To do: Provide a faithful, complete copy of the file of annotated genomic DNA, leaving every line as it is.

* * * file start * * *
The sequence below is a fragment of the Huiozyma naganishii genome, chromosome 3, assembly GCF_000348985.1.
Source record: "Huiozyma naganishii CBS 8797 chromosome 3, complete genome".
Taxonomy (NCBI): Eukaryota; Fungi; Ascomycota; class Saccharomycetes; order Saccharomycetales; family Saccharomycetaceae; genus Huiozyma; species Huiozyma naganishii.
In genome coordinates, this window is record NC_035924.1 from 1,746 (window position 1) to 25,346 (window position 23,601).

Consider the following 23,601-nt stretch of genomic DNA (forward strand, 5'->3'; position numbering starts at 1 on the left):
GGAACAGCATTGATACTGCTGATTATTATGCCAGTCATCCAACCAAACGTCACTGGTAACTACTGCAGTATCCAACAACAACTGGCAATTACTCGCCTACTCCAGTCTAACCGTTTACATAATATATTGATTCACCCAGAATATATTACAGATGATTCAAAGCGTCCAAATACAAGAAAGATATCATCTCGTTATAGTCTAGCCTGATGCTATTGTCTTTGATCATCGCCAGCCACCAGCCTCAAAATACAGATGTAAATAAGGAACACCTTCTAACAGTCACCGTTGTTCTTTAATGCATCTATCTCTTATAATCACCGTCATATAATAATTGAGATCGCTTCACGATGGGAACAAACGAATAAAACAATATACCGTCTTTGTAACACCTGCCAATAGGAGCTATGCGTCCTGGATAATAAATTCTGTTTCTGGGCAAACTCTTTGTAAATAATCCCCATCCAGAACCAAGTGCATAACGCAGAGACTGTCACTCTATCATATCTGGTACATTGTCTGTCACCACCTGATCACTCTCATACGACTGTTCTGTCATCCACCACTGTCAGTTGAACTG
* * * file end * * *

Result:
The sequence below is a fragment of the Huiozyma naganishii genome, chromosome 3, assembly GCF_000348985.1.
Source record: "Huiozyma naganishii CBS 8797 chromosome 3, complete genome".
Taxonomy (NCBI): Eukaryota; Fungi; Ascomycota; class Saccharomycetes; order Saccharomycetales; family Saccharomycetaceae; genus Huiozyma; species Huiozyma naganishii.
In genome coordinates, this window is record NC_035924.1 from 1,746 (window position 1) to 25,346 (window position 23,601).

Consider the following 23,601-nt stretch of genomic DNA (forward strand, 5'->3'; position numbering starts at 1 on the left):
GGAACAGCATTGATACTGCTGATTATTATGCCAGTCATCCAACCAAACGTCACTGGTAACTACTGCAGTATCCAACAACAACTGGCAATTACTCGCCTACTCCAGTCTAACCGTTTACATAATATATTGATTCACCCAGAATATATTACAGATGATTCAAAGCGTCCAAATACAAGAAAGATATCATCTCGTTATAGTCTAGCCTGATGCTATTGTCTTTGATCATCGCCAGCCACCAGCCTCAAAATACAGATGTAAATAAGGAACACCTTCTAACAGTCACCGTTGTTCTTTAATGCATCTATCTCTTATAATCACCGTCATATAATAATTGAGATCGCTTCACGATGGGAACAAACGAATAAAACAATATACCGTCTTTGTAACACCTGCCAATAGGAGCTATGCGTCCTGGATAATAAATTCTGTTTCTGGGCAAACTCTTTGTAAATAATCCCCATCCAGAACCAAGTGCATAACGCAGAGACTGTCACTCTATCATATCTGGTACATTGTCTGTCACCACCTGATCACTCTCATACGACTGTTCTGTCATCCACCACTGTCAGTTGAACTG